Are Banks and Other Lenders Subject to the CCPA?

Cybersecurity and Privacy   |   August 29, 2019

California’s new privacy statute imposes a number of new requirements on businesses that touch the personal information of California consumers. Its reach includes banks and financial services companies.

But the California Consumer Privacy Act of 2018 (CCPA) recognizes what financial institutions know all too well — those institutions are already regulated at the federal level. In recognition of this, the CCPA exempts certain types of personal financial information that is subject to federal regulation. However, because the exemption is designed for types of data, not types of companies, financial institutions are not fully exempt from the law and should attend to its details.

The key federal law is the Gramm-Leach-Bliley Act (GLBA) and its implementing regulations, which impose substantial requirements on financial institutions to protect customer data. 15 U.S.C. § 6801–6809; 16 C.F.R. § 314.1–5. In general, “financial institutions” are companies that offer consumers financial products or services such as loans, financial or investment advice, or insurance. 15 U.S.C. § 6801(a), 6809(3); 12 U.S.C. § 1843(k). This definition covers most banks, securities brokers, and insurance companies.

The GLBA requires these companies to assess and implement controls for risks to customer information, with a focus on areas that are particularly important to information security, including: (1) employee training and management; (2) information systems (including network and software design and information processing and storage); and (3) detecting, preventing, and responding to attacks and system failures. 16 C.F.R. § 314.4(b). These are meaningful obligations; noncompliance can lead to enforcement action by the SEC, the FTC, or state regulators, and companies and consumers alike have litigated its provisions for years.

Into this regime comes the CCPA, which becomes effective January 1, 2020, and upends in many ways the default state data breach notification and privacy protection laws, in ways that we have discussed in several other places. Critically for financial institutions, the CCPA exempts “personal information collected, processed, sold, or disclosed pursuant to the federal Gramm-Leach-Bliley Act, and implementing regulations. …” Cal. Civ. Code § 1798.145(e).

The key question is the extent of the exemption. The exemption does not do much for financial institutions as a category, as it would had it exempted all “financial institutions” under the GLBA. Instead, it exempts the information that the GLBA covers. In effect, the CCPA declares that it begins where the GLBA ends.

The trouble is that the CCPA covers a wider range of information than does the GLBA, and financial institutions are likely to possess such data. The CCPA covers “personal information” through an open-ended, default definition that focuses not on how the information was gathered but on its ability to identify its subject: “information that identifies, relates to, describes, is capable of being associated with, or could reasonably be linked, directly or indirectly, with a particular consumer or household.” Cal. Civ. Code § 1798.140(o)(1).

By contrast, the GLBA, when coupled with its implementing regulations, applies to the narrower category of “personally identifiable financial information.” That term is defined as “any information”:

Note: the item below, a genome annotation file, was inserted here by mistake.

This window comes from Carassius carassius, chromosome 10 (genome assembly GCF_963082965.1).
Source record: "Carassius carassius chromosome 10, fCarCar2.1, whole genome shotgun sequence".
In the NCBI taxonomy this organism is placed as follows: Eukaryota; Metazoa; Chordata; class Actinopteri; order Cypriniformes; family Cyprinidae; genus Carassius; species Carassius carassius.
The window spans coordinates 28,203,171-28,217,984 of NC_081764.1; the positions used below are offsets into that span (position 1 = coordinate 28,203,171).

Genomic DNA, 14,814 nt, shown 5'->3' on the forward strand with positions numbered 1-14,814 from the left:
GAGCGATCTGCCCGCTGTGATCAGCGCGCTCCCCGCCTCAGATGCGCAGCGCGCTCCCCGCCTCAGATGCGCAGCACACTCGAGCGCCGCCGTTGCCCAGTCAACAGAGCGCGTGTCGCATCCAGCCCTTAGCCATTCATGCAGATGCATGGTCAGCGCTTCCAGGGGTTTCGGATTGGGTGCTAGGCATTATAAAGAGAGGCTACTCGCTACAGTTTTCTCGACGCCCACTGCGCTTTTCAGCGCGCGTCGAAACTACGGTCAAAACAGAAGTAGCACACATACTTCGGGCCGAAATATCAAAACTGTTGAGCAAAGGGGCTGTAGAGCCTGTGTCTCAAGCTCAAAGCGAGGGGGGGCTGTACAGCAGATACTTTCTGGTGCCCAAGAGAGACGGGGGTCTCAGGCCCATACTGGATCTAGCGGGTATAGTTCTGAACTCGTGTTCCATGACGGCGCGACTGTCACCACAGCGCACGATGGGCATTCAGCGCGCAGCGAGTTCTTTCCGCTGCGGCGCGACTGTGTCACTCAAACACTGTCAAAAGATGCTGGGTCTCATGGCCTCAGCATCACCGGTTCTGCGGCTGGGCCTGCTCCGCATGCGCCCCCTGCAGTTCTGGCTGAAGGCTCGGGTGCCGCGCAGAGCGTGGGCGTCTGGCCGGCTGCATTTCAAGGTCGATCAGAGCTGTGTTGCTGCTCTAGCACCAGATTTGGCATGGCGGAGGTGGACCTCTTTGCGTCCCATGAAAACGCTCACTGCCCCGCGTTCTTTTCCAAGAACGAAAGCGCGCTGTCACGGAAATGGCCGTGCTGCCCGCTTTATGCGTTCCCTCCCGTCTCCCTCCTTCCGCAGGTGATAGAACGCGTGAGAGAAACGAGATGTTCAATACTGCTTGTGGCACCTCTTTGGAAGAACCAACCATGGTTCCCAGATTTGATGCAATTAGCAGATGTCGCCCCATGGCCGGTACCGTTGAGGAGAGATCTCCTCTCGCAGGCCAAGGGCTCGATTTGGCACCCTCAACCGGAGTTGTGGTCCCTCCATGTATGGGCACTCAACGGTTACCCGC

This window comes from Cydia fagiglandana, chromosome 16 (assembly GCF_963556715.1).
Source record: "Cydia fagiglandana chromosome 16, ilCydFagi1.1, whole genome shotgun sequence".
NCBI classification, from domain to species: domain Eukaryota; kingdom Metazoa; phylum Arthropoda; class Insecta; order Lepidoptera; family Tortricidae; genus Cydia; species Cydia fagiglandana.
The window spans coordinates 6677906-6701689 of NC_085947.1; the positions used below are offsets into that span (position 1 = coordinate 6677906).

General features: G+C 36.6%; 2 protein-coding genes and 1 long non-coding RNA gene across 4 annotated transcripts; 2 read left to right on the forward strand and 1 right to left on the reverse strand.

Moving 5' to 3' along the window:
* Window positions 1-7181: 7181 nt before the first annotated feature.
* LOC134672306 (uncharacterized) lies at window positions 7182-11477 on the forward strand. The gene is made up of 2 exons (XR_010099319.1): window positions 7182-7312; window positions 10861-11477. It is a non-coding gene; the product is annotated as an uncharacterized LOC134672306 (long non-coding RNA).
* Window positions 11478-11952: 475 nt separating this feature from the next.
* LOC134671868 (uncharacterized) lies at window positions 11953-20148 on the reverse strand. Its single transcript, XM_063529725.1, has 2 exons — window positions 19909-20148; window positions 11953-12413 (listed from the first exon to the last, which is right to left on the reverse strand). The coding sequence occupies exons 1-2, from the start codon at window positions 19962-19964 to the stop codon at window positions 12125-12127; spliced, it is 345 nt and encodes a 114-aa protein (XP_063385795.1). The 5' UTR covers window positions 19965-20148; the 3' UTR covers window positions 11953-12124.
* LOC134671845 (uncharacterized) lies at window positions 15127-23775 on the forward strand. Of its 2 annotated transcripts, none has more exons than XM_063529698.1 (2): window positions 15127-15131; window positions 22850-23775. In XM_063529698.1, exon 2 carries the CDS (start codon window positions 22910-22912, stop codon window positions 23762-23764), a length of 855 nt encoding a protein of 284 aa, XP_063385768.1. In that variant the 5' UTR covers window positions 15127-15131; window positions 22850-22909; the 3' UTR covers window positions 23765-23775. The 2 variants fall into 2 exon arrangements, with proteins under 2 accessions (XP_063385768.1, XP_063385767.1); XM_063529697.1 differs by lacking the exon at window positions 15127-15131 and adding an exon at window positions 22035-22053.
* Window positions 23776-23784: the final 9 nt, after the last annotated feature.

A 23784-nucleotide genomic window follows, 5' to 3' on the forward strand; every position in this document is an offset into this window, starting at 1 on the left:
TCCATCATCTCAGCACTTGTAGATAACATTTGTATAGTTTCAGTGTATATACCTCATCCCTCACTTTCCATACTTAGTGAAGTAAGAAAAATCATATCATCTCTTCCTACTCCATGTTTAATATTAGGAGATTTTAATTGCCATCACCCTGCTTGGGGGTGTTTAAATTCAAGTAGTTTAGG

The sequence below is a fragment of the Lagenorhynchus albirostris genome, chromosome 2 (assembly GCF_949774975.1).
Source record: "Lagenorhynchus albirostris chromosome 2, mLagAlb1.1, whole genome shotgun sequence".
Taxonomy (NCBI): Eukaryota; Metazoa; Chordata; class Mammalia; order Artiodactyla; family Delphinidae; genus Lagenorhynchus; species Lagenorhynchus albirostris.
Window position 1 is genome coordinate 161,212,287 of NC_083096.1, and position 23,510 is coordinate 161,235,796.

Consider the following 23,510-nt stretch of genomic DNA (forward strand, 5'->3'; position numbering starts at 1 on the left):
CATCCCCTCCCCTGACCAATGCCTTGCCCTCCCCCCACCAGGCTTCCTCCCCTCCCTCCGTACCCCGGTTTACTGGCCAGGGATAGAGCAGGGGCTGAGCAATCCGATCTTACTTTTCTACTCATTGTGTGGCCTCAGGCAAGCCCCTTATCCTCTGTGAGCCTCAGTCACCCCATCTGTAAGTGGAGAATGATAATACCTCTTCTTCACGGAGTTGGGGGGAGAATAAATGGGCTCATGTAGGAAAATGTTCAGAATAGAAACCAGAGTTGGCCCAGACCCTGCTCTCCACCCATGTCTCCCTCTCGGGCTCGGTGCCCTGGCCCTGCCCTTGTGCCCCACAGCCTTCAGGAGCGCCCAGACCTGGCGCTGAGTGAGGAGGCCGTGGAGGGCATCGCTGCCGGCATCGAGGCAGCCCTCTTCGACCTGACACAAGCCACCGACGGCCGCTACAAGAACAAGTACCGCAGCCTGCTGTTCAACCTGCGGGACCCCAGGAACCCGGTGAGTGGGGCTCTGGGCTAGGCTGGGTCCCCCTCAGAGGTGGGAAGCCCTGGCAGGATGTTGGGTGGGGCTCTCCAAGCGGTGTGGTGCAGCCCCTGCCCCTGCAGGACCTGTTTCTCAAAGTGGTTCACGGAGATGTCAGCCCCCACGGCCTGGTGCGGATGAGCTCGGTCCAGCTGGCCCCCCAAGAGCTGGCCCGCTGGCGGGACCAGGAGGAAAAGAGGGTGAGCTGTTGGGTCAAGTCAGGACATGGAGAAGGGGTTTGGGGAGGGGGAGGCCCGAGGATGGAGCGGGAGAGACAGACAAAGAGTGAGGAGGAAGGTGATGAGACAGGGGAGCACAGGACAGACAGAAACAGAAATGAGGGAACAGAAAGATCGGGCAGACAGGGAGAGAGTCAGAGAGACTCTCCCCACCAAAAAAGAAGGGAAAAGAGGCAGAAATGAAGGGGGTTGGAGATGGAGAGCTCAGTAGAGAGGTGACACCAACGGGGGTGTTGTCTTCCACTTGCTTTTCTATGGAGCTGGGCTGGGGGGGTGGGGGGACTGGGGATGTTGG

• (i) A consumer provides to you to obtain a financial product or service from you;
  • (ii) About a consumer resulting from any transaction involving a financial product or service between you and a consumer; or
  • (iii) You otherwise obtain about a consumer in connection with providing a financial product or service to that consumer.

12 C.F.R. § 1016.3(q)(1). Examples include information on a loan application, account balance information, and information from an internet “cookie.” Id. § 1016.3(q)(2)(i).

Accordingly, because it is covered by the GLBA, the CCPA likely exempts transaction or account information, as well as information collected to provide a customer with financial products or services.  Such information can include IP Addresses when they are obtained in connection with the provision of a financial product or service. The CCPA likely does not exempt personal information, including an IP address that is collected from marketing activities or a financial institution’s website, when the collection is not connected to the actual provision of a product or service. Likewise, because the GLBA does not apply to information shared with an institution’s affiliate when that affiliate is not providing a joint product or service with the institution, the CCPA is unlikely to exempt such data.

It will be a complex task to sort through, in any given set of facts, what information is gathered in a way that means it is covered by the GLBA versus what information a financial institution holds that otherwise would be subject to the default, CCPA definition.

The upshot is that financial institutions should review their data inventories and reassess their privacy practices to account for this interaction between the GLBA and the CCPA. Depending on how and why a data element is collected, the same element, such as an IP address, could receive different treatment in different instances. If it had been collected in connection with the provision of a financial service it would likely be exempt from the CCPA, but if it had been collected through general marketing efforts that never led to the provision of any service it would likely be covered by the CCPA. Financial institutions will have to get in the weeds and make fine distinctions.

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